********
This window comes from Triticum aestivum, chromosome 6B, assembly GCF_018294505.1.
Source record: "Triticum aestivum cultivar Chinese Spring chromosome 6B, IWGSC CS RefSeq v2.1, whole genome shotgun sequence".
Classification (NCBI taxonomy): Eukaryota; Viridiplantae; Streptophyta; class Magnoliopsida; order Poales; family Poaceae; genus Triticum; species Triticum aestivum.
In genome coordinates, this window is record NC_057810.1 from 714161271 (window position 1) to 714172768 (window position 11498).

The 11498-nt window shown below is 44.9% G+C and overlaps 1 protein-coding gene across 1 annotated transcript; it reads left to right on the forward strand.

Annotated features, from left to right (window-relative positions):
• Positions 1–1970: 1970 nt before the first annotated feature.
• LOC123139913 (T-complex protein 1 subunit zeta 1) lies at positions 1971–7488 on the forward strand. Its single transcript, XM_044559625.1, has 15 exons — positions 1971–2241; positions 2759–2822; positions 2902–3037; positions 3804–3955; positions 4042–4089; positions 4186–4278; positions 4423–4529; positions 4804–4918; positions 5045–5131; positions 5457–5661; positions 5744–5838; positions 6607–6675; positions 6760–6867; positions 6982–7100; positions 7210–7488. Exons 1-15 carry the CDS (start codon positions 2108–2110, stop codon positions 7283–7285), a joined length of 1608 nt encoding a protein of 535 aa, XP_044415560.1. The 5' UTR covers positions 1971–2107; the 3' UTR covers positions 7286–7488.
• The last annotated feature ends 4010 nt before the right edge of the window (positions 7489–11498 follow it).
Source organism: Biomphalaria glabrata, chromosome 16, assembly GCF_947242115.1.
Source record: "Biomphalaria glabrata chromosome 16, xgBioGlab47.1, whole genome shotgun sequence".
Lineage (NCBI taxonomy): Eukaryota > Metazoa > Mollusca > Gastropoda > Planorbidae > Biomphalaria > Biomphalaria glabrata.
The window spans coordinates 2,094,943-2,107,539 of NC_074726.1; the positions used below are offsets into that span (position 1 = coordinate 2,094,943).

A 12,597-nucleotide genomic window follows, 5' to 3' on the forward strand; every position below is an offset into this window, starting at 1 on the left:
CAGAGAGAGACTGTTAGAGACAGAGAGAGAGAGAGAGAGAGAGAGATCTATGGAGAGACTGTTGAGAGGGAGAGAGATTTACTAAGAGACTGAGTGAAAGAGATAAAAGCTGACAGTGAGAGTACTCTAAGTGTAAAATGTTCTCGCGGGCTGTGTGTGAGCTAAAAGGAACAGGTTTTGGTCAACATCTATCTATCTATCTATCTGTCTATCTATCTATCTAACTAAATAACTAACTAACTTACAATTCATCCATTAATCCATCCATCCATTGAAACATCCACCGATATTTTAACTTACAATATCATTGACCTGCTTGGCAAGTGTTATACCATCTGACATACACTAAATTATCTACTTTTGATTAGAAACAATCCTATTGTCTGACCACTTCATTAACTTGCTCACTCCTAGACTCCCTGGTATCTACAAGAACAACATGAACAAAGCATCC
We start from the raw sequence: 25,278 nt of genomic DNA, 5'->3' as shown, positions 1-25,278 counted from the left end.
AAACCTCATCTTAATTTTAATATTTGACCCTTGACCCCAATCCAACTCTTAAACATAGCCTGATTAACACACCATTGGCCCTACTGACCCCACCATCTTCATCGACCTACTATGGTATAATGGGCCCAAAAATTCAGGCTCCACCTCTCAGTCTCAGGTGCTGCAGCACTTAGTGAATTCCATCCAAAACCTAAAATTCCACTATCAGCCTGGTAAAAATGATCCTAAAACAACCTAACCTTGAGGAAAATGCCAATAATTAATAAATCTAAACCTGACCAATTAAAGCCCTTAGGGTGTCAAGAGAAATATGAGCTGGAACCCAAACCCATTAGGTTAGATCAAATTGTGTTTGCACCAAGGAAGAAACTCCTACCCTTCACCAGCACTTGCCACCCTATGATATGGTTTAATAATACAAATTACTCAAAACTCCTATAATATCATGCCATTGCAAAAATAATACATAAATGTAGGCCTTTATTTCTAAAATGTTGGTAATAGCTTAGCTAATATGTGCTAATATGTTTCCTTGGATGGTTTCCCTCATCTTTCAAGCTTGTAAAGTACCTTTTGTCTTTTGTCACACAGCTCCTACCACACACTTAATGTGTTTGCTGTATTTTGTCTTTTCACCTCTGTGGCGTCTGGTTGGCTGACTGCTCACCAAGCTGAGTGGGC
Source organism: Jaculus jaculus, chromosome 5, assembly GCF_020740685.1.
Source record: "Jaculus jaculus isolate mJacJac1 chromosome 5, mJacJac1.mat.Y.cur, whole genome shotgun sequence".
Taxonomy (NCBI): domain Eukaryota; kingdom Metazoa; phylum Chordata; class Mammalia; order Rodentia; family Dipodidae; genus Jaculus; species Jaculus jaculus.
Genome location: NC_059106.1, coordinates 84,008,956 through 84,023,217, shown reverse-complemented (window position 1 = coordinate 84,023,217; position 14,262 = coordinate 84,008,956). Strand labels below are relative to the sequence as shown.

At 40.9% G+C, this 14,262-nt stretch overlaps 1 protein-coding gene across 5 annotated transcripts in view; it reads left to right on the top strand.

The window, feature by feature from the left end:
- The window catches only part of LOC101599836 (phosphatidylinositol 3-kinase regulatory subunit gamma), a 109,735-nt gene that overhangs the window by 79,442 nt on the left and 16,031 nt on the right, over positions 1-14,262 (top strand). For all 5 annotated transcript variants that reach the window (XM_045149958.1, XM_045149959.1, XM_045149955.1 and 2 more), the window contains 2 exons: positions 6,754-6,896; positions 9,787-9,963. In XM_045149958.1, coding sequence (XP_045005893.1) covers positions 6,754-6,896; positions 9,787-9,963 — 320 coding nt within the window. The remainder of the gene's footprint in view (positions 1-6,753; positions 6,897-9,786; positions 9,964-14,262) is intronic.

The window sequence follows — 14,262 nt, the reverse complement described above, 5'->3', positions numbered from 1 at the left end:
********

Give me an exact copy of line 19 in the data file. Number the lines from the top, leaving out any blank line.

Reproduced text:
Source record: "Jaculus jaculus isolate mJacJac1 chromosome 5, mJacJac1.mat.Y.cur, whole genome shotgun sequence".